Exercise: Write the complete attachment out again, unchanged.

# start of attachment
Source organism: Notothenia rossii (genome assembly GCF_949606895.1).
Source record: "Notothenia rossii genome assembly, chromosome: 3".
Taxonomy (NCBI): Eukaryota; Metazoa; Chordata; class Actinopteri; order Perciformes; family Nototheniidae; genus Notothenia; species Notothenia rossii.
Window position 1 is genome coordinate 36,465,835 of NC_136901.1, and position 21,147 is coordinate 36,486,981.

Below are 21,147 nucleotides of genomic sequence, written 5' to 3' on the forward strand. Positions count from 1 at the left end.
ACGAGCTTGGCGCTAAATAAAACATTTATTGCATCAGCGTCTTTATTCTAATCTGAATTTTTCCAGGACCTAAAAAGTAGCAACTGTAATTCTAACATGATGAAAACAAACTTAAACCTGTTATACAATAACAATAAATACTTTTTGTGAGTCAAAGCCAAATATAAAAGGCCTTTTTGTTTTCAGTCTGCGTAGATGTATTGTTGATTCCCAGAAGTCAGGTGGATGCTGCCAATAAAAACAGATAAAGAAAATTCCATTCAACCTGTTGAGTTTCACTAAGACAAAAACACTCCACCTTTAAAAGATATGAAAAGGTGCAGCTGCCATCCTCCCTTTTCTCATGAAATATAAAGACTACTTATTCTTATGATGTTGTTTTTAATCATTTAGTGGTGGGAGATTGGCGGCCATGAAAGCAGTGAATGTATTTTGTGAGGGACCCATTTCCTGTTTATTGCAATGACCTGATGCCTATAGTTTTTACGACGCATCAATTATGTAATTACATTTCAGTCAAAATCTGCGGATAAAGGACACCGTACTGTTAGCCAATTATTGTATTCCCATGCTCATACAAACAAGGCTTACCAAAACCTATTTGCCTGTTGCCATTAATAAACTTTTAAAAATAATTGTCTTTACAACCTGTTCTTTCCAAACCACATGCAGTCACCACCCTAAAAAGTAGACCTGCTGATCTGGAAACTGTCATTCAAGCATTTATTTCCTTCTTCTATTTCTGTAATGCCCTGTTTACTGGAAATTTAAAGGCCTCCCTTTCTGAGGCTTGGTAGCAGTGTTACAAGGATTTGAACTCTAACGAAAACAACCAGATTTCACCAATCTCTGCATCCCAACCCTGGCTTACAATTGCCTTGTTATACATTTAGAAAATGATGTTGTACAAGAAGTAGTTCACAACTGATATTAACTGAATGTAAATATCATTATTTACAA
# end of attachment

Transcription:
Source organism: Notothenia rossii (genome assembly GCF_949606895.1).
Source record: "Notothenia rossii genome assembly, chromosome: 3".
Taxonomy (NCBI): Eukaryota; Metazoa; Chordata; class Actinopteri; order Perciformes; family Nototheniidae; genus Notothenia; species Notothenia rossii.
Window position 1 is genome coordinate 36,465,835 of NC_136901.1, and position 21,147 is coordinate 36,486,981.

Below are 21,147 nucleotides of genomic sequence, written 5' to 3' on the forward strand. Positions count from 1 at the left end.
ACGAGCTTGGCGCTAAATAAAACATTTATTGCATCAGCGTCTTTATTCTAATCTGAATTTTTCCAGGACCTAAAAAGTAGCAACTGTAATTCTAACATGATGAAAACAAACTTAAACCTGTTATACAATAACAATAAATACTTTTTGTGAGTCAAAGCCAAATATAAAAGGCCTTTTTGTTTTCAGTCTGCGTAGATGTATTGTTGATTCCCAGAAGTCAGGTGGATGCTGCCAATAAAAACAGATAAAGAAAATTCCATTCAACCTGTTGAGTTTCACTAAGACAAAAACACTCCACCTTTAAAAGATATGAAAAGGTGCAGCTGCCATCCTCCCTTTTCTCATGAAATATAAAGACTACTTATTCTTATGATGTTGTTTTTAATCATTTAGTGGTGGGAGATTGGCGGCCATGAAAGCAGTGAATGTATTTTGTGAGGGACCCATTTCCTGTTTATTGCAATGACCTGATGCCTATAGTTTTTACGACGCATCAATTATGTAATTACATTTCAGTCAAAATCTGCGGATAAAGGACACCGTACTGTTAGCCAATTATTGTATTCCCATGCTCATACAAACAAGGCTTACCAAAACCTATTTGCCTGTTGCCATTAATAAACTTTTAAAAATAATTGTCTTTACAACCTGTTCTTTCCAAACCACATGCAGTCACCACCCTAAAAAGTAGACCTGCTGATCTGGAAACTGTCATTCAAGCATTTATTTCCTTCTTCTATTTCTGTAATGCCCTGTTTACTGGAAATTTAAAGGCCTCCCTTTCTGAGGCTTGGTAGCAGTGTTACAAGGATTTGAACTCTAACGAAAACAACCAGATTTCACCAATCTCTGCATCCCAACCCTGGCTTACAATTGCCTTGTTATACATTTAGAAAATGATGTTGTACAAGAAGTAGTTCACAACTGATATTAACTGAATGTAAATATCATTATTTACAA